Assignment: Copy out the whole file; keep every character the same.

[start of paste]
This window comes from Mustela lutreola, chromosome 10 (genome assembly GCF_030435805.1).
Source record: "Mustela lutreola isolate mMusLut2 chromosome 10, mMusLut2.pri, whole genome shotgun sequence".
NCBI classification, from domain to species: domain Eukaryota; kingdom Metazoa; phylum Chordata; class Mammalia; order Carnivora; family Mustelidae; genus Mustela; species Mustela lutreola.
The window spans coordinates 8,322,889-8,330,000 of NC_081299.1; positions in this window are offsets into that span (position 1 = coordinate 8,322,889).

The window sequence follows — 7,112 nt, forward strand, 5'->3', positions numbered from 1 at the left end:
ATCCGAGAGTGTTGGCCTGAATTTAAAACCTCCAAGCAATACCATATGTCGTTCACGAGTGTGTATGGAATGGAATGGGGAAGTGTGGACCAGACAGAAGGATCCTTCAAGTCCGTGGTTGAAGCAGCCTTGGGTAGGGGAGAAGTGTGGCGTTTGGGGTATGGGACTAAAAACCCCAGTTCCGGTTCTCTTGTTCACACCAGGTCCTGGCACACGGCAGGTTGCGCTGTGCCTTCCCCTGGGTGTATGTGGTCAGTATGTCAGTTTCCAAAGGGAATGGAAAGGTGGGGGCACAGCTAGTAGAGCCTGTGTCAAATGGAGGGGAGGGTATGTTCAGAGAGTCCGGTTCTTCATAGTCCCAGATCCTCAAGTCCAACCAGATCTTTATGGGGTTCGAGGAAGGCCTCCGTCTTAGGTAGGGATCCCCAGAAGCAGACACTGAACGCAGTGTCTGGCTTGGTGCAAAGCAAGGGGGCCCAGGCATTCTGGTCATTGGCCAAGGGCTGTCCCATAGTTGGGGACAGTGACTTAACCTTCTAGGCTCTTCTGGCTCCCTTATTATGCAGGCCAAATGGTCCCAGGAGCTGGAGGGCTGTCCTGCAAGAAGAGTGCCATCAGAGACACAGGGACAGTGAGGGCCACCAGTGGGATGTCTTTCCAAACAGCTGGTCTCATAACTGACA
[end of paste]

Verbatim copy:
This window comes from Mustela lutreola, chromosome 10 (genome assembly GCF_030435805.1).
Source record: "Mustela lutreola isolate mMusLut2 chromosome 10, mMusLut2.pri, whole genome shotgun sequence".
NCBI classification, from domain to species: domain Eukaryota; kingdom Metazoa; phylum Chordata; class Mammalia; order Carnivora; family Mustelidae; genus Mustela; species Mustela lutreola.
The window spans coordinates 8,322,889-8,330,000 of NC_081299.1; positions in this window are offsets into that span (position 1 = coordinate 8,322,889).

The window sequence follows — 7,112 nt, forward strand, 5'->3', positions numbered from 1 at the left end:
ATCCGAGAGTGTTGGCCTGAATTTAAAACCTCCAAGCAATACCATATGTCGTTCACGAGTGTGTATGGAATGGAATGGGGAAGTGTGGACCAGACAGAAGGATCCTTCAAGTCCGTGGTTGAAGCAGCCTTGGGTAGGGGAGAAGTGTGGCGTTTGGGGTATGGGACTAAAAACCCCAGTTCCGGTTCTCTTGTTCACACCAGGTCCTGGCACACGGCAGGTTGCGCTGTGCCTTCCCCTGGGTGTATGTGGTCAGTATGTCAGTTTCCAAAGGGAATGGAAAGGTGGGGGCACAGCTAGTAGAGCCTGTGTCAAATGGAGGGGAGGGTATGTTCAGAGAGTCCGGTTCTTCATAGTCCCAGATCCTCAAGTCCAACCAGATCTTTATGGGGTTCGAGGAAGGCCTCCGTCTTAGGTAGGGATCCCCAGAAGCAGACACTGAACGCAGTGTCTGGCTTGGTGCAAAGCAAGGGGGCCCAGGCATTCTGGTCATTGGCCAAGGGCTGTCCCATAGTTGGGGACAGTGACTTAACCTTCTAGGCTCTTCTGGCTCCCTTATTATGCAGGCCAAATGGTCCCAGGAGCTGGAGGGCTGTCCTGCAAGAAGAGTGCCATCAGAGACACAGGGACAGTGAGGGCCACCAGTGGGATGTCTTTCCAAACAGCTGGTCTCATAACTGACA